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16 days activism: British Council, Magni-Cedar partner to end Gender-Based Violence

By Gbenga Akinfenwa
10 December 2022   |   3:58 am
In commemoration of the 16 Days of Global Activism against Gender-Based Violence (GBV), the Magni-Cedar Production House, in partnership with the British Council and Live Abundantly...

[FILES] Gender-Based violence

In commemoration of the 16 Days of Global Activism against Gender-Based Violence (GBV), the Magni-Cedar Production House, in partnership with the British Council and Live Abundantly, staged a multi-dimensional one person theater production based on true life events on gender violence.

Titled MENACE, the play, which was created, written and performed by Benny Akinyemi-Finisher, was premised on narrating real life GBV events, which affect both sexes.

This, he displayed with dexterity and finesse, not leaving the root causes of the menace, which often time cause life-long trauma, shame and stigmatization.

The well-researched performance informs and connects the audience with the reality of GBV in a compassionate and empathetic way.
Akinyemi-Finisher cleverly portrays the unique perspective of men as victims of violence in the play.

“The production was based on true-life event of things that happened to people, which needs to be told. Most importantly, often time we go for the rotten fruits, we try to get rid of the fruit of domestic violence – what has happened, the perpetrator and others, but we need to go to the root because through the root we fix the fruits that comes from those trees and if the old ones are the dry fish that we cannot bend, we still have the younger ones that we can speak to and tell them the truth about that. Sometimes, you feel this way and people out there. This shouldn’t be an annual conversation, it is an every day conversation; speak for yourself as a man, speak up for other men,” he said.

On his part, the British Council Country Manager, Lucy Clarkson, represented by the British Council Director Examinations, Nigeria, Marniee Nottingham, said the play really demonstrated the importance of art as a tool to tell “our stories based on true events on what goes on in the world, whether in Nigeria, UK or globally.”

The British Deputy High Commissioner, Ben Llewellyn-Jones, represented by the Country Director, Department of International Trade, Chim Chalemera, who agreed that the male angle to GBV was not really getting attention, stated that “we don’t talk much on violence that men face in a relationship.”

Chalemera added: “The play was a step in the right direction and a step to make the society a better place and make it possible for men to be able to speak up and to speak out and not feeling ashamed to say this is what they are going through.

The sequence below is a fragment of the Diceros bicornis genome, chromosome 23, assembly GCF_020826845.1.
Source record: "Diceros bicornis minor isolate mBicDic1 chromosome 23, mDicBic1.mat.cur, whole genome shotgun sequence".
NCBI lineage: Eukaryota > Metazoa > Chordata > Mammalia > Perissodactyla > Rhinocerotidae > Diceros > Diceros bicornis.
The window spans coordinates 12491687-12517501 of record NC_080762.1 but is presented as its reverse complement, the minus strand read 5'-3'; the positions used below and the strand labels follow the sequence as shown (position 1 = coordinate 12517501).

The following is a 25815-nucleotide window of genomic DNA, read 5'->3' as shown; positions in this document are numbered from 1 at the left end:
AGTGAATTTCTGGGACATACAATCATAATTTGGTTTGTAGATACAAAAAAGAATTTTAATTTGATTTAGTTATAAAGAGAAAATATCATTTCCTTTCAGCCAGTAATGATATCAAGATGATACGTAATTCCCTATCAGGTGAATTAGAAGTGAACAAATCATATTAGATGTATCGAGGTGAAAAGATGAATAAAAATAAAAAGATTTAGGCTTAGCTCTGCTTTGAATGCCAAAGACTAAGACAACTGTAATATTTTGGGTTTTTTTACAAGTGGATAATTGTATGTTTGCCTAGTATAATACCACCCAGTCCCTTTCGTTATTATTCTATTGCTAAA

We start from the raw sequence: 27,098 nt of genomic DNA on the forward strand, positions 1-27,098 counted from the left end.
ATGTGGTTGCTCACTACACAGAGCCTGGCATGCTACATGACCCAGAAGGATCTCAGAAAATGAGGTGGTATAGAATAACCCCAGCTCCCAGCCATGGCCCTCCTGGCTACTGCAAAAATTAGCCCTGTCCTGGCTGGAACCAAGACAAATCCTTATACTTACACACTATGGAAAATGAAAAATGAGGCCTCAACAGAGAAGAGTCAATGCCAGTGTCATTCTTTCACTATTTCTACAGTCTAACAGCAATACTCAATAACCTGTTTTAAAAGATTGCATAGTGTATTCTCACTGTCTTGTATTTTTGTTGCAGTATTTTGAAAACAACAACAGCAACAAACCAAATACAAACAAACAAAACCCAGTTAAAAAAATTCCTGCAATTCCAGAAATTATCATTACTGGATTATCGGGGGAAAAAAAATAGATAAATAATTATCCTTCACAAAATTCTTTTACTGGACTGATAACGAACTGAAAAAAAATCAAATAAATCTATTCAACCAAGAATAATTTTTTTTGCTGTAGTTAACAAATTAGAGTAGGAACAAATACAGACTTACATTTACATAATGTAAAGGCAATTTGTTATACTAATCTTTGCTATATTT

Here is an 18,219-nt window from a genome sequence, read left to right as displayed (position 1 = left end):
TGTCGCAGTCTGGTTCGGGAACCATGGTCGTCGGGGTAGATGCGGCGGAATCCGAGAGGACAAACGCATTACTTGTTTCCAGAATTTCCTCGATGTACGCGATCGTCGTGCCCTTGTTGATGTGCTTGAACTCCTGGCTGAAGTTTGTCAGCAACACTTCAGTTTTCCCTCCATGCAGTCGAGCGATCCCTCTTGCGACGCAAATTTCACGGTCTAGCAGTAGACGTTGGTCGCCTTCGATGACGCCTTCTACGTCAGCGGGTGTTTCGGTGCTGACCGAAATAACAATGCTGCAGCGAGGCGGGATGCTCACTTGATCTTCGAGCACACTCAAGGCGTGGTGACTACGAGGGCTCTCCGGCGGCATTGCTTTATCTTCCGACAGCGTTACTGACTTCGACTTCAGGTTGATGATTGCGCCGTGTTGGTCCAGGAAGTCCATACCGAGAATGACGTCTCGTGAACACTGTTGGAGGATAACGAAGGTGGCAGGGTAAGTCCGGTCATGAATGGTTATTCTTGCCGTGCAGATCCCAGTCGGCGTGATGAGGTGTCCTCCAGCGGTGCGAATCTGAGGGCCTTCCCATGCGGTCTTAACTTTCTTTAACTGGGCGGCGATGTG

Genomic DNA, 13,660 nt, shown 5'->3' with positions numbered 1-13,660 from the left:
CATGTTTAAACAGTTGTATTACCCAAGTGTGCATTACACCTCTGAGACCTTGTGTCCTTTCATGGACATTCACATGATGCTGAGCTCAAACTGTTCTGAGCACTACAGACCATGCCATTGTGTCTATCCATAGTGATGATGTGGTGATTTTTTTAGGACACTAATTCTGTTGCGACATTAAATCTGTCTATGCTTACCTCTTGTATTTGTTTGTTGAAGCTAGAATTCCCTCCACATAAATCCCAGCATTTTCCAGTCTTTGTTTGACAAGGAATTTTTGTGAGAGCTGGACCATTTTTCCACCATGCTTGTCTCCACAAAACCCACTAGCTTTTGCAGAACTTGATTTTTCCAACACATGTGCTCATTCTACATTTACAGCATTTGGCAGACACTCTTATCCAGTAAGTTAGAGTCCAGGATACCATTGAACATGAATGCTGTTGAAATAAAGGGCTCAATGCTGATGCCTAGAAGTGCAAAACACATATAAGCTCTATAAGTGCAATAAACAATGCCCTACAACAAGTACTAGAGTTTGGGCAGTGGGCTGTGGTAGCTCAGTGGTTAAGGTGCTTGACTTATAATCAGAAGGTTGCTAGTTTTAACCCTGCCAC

“I am not sure it’s an African thing; I think it’s a men thing. Men are just not speaking up enough. This notion of men doesn’t cry is not helping at all. There’s need for advocacy and awareness and let us be our brother’s keepers. We need to inform ourselves about GBV. Any type of violence is not acceptable.

“I don’t think it’s government’s responsibility; it’s my responsibility and yours. It’s something that each and every one of us must address. The moment you say this is government’s own, then you are basically saying it has nothing to do with me.

But if you take it as your responsibility, then we will eventually address it.”

The Founder of Live Abundantly, Dr. Ama Onyerinma, said violence of any sort should never be tolerated, adding that the menace should be given a voice for others to learn and find a solution necessary to abate it.

She said: “I do understand very clearly the rate of emphasis on violence against women, but it is high time we recognised that men are also being violated, perhaps not same degree that we know of women, but it does exist and for that reason it should be given attention.

“Unfortunately for men, their cultural, societal and biases have even made it much more inhibited for them to speak about it. Women can share their experiences with the women folks, but for men there’s really nowhere to go. But irrespective, it’s time we talk about it, in order to find a mitigating factor for it.

“Unfortunately, we live in a society where men are in control and dictate a lot of things but I think for that reason the more men speak about it the more likely it is going to get quick attention. But the reality is that gender parity is necessary; women taking the seat on the table is important and representation of everyone is necessary to deal with this menace and there’s need for education and social services.”